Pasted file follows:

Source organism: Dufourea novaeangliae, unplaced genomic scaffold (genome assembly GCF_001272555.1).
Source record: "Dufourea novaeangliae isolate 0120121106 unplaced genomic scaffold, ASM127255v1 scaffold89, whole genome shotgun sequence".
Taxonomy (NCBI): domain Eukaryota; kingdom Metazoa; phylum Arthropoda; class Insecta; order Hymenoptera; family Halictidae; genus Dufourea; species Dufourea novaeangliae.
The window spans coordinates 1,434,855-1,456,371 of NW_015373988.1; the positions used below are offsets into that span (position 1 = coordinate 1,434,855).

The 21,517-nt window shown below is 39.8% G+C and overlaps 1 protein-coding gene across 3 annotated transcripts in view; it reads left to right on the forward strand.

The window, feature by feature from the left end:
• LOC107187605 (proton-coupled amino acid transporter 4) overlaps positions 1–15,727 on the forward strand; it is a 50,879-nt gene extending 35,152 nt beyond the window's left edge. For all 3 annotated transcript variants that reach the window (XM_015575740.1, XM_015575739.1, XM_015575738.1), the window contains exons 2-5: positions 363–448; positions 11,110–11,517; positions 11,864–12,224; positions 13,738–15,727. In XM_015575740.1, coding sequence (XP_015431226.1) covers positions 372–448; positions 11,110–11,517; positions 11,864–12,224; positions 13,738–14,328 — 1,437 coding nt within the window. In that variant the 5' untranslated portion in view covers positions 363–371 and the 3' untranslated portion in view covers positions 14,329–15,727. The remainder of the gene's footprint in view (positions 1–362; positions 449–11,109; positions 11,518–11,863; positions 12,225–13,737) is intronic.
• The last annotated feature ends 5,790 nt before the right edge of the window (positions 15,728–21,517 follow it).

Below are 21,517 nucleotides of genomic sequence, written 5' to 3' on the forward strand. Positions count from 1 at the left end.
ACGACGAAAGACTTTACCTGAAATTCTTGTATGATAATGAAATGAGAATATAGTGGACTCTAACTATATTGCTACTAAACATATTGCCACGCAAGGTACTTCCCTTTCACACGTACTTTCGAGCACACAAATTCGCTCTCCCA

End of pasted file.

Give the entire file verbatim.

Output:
Source organism: Dufourea novaeangliae, unplaced genomic scaffold (genome assembly GCF_001272555.1).
Source record: "Dufourea novaeangliae isolate 0120121106 unplaced genomic scaffold, ASM127255v1 scaffold89, whole genome shotgun sequence".
Taxonomy (NCBI): domain Eukaryota; kingdom Metazoa; phylum Arthropoda; class Insecta; order Hymenoptera; family Halictidae; genus Dufourea; species Dufourea novaeangliae.
The window spans coordinates 1,434,855-1,456,371 of NW_015373988.1; the positions used below are offsets into that span (position 1 = coordinate 1,434,855).

The 21,517-nt window shown below is 39.8% G+C and overlaps 1 protein-coding gene across 3 annotated transcripts in view; it reads left to right on the forward strand.

The window, feature by feature from the left end:
• LOC107187605 (proton-coupled amino acid transporter 4) overlaps positions 1–15,727 on the forward strand; it is a 50,879-nt gene extending 35,152 nt beyond the window's left edge. For all 3 annotated transcript variants that reach the window (XM_015575740.1, XM_015575739.1, XM_015575738.1), the window contains exons 2-5: positions 363–448; positions 11,110–11,517; positions 11,864–12,224; positions 13,738–15,727. In XM_015575740.1, coding sequence (XP_015431226.1) covers positions 372–448; positions 11,110–11,517; positions 11,864–12,224; positions 13,738–14,328 — 1,437 coding nt within the window. In that variant the 5' untranslated portion in view covers positions 363–371 and the 3' untranslated portion in view covers positions 14,329–15,727. The remainder of the gene's footprint in view (positions 1–362; positions 449–11,109; positions 11,518–11,863; positions 12,225–13,737) is intronic.
• The last annotated feature ends 5,790 nt before the right edge of the window (positions 15,728–21,517 follow it).

Below are 21,517 nucleotides of genomic sequence, written 5' to 3' on the forward strand. Positions count from 1 at the left end.
ACGACGAAAGACTTTACCTGAAATTCTTGTATGATAATGAAATGAGAATATAGTGGACTCTAACTATATTGCTACTAAACATATTGCCACGCAAGGTACTTCCCTTTCACACGTACTTTCGAGCACACAAATTCGCTCTCCCA